The first three days of our trip we worked at a private school in Jerusalem.  Our church supports volunteers Zach & Shellie Maddox who work at the school.  Each day we began our time at the school with a devotional given by Zach and we were all incredibly blessed by this time.  Because it was summer break and the students were gone (except for a few taking summer school), we didn’t have as much interaction with the children as we had hoped.  Regardless, Zach had a to-do list of things needing done around the school so the tasks were divided up, and the work began.  The biggest project needing to be completed was creating the Peaceful Playground.  We also cleaned/swept, painted the cafeteria, painted lines for a soccer & volleyball court, inflated LOTS of balls (soccer, basketball, football, four-square, etc.), organized the PE closet, setup one of the classrooms, and hung curtains in the café.  Take a look at a few of the pictures to see for yourself (click photos to enlarge).

Morning Devotions

Morning Devotions

The soccer & volleyball courts before & after (lines painted & nets attached)

The soccer & volleyball courts before & after (lines painted & nets attached)

Giving the school cafeteria a fresh coat of paint

Organizing the PE Closet (before & after)

The new basketball area

Creating the Peaceful Playground

The finished playground. When the school year ended this area was rough, uneven land so the concreted area with the play activities we painted will be a fun surprise for the returning students.

The Crew

As you can see, we worked hard those first few days, but the end results made it all worth it.  We hope the kids will be incredibly blessed by our efforts, and wish we could be there to see their faces when they walk in on that first day of school.  As our time at the school came to a close we grew more and more excited about the Holy “Bible” Land tour that followed it.  Check back for Part 2 of our trip to hear about this awesome experience.

Israel Bound

6 Jul

In keeping with our life philosophy to live to the fullest, Jody and I are preparing for a two-week trip to Israel.  We have always shared a dream of visiting The Holy Lands, but honestly never thought it would happen, at least not until our kids were grown.  That all changed last year when our church (Victory Church) announced a trip to Israel this summer.  This trip is part missions and part tourism.  Here are a few of the things we’ll be doing:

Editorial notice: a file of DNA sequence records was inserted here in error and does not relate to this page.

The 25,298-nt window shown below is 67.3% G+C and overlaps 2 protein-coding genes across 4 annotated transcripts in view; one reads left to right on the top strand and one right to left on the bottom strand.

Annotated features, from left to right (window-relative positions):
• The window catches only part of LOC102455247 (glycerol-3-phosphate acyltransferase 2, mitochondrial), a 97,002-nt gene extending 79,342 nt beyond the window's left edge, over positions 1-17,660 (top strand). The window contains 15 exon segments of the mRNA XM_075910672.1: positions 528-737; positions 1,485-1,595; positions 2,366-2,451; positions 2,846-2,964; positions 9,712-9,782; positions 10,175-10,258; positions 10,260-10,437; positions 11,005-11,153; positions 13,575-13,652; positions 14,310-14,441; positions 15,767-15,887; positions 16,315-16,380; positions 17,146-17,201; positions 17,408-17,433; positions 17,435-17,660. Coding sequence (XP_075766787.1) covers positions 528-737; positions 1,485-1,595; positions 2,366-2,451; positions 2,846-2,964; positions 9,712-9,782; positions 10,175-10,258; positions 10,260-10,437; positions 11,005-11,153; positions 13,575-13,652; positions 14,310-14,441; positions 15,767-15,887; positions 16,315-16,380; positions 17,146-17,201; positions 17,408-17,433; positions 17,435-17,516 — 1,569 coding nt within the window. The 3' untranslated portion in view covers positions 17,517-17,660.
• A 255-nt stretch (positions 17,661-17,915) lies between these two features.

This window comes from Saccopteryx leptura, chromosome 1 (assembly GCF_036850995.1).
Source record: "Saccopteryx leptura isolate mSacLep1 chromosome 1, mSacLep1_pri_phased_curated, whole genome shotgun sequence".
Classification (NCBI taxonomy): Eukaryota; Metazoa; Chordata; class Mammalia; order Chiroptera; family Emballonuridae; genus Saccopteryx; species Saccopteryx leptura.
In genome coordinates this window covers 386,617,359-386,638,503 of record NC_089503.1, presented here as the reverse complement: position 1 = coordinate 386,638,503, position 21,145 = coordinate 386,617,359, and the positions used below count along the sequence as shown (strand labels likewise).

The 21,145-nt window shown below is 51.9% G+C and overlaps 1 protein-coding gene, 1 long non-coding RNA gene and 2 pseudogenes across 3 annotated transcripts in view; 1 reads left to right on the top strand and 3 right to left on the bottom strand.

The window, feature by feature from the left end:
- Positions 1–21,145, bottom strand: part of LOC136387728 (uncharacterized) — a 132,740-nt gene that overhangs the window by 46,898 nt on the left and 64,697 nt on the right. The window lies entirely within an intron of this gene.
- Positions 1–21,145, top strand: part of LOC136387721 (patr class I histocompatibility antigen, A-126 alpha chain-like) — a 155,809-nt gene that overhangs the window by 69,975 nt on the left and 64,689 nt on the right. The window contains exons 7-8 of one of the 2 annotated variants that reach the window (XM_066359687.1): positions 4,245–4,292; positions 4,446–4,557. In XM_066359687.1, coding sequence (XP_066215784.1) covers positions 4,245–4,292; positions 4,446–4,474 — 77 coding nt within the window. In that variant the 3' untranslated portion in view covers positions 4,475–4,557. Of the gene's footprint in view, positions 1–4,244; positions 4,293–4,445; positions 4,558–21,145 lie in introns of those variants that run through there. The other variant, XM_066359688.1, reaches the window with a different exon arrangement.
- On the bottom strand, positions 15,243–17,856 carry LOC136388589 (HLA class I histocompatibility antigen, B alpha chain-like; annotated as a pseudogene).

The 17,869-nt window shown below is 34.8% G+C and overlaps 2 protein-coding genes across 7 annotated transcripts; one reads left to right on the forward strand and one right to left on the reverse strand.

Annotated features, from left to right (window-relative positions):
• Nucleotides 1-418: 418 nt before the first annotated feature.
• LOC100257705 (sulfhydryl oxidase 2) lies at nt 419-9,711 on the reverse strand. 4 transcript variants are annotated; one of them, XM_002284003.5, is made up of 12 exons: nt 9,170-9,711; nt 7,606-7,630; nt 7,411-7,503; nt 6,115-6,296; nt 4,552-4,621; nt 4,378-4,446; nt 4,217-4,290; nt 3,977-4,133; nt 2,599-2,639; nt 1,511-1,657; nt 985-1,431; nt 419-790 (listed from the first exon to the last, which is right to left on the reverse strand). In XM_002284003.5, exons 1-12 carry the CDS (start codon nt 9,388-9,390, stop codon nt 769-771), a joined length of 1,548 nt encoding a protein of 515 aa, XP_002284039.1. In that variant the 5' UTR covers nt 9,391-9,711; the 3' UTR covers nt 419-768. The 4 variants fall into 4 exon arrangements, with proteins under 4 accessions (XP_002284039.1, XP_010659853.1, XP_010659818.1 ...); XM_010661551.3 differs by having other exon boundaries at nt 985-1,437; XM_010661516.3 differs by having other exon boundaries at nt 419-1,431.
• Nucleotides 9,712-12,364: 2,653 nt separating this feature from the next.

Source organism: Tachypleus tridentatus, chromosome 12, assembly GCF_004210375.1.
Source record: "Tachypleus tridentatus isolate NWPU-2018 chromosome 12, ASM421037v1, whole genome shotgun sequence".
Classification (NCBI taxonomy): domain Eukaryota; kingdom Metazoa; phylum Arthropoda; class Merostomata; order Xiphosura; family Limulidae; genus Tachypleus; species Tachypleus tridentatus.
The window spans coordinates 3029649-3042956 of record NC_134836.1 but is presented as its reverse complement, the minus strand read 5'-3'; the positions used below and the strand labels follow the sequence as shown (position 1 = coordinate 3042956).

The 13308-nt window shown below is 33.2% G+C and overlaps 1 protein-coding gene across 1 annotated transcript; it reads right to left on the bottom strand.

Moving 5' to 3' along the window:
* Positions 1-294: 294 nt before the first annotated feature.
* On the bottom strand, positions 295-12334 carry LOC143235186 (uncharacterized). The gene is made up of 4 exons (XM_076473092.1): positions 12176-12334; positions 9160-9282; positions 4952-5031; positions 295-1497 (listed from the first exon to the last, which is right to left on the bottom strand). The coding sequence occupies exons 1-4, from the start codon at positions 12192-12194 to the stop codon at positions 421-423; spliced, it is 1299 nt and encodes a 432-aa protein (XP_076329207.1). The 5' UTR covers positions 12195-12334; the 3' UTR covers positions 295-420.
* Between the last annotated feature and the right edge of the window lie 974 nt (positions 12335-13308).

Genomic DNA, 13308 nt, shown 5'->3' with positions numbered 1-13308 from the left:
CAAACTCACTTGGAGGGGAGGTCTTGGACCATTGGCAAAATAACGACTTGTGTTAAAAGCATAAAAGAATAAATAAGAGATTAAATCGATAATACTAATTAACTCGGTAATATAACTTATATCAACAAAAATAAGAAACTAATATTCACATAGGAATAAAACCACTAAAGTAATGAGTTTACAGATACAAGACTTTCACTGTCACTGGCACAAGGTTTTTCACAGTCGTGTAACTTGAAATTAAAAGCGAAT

• Working with local missionaries supported by our church
  • Ministering to the Israeli children
  • Visit Jericho, Galilee, & Jerusalem (just to name a few)
  • Float in the Dead Sea
  • Visit the cave in Bethlehem where Jesus was born
  • Stop at Jacob’s well, and the town of Nazareth, Jesus’ boyhood home
  • Get baptized in the Jordan River
  • Renew our marriage vowels in the Garden of Gethsemane
  • Stand in the Upper Room (revered as the place of the Last Supper)
  • Visit the Western Wall
  • And so much more

We are super excited about this once-in-a-lifetime opportunity, and are so grateful to all the people who so generously gave to support us and this trip.  We pray God’s blessing on you in return.  As we watch the Bible come alive in front of us, we also pray that God would use this trip to grow & deepen our faith.  Finally, we would appreciate your prayers for safety and health both for us and our children as we are apart.

As you can imagine, I’ll be returning home with lots of pictures.  Is there anything in particular you’d like to see photos of?  Let me know, and I’ll try to include it in a post-Israel blog post.

Our "Israel" team (minus one)

Our “Israel” team (minus one)

Reasons to Celebrate

15 Jun

It’s celebration time in our house!  Not only are we celebrating Father’s Day on Sunday, but we’re also celebrating our eighth wedding anniversary on Monday.  That’s reason enough to celebrate, right?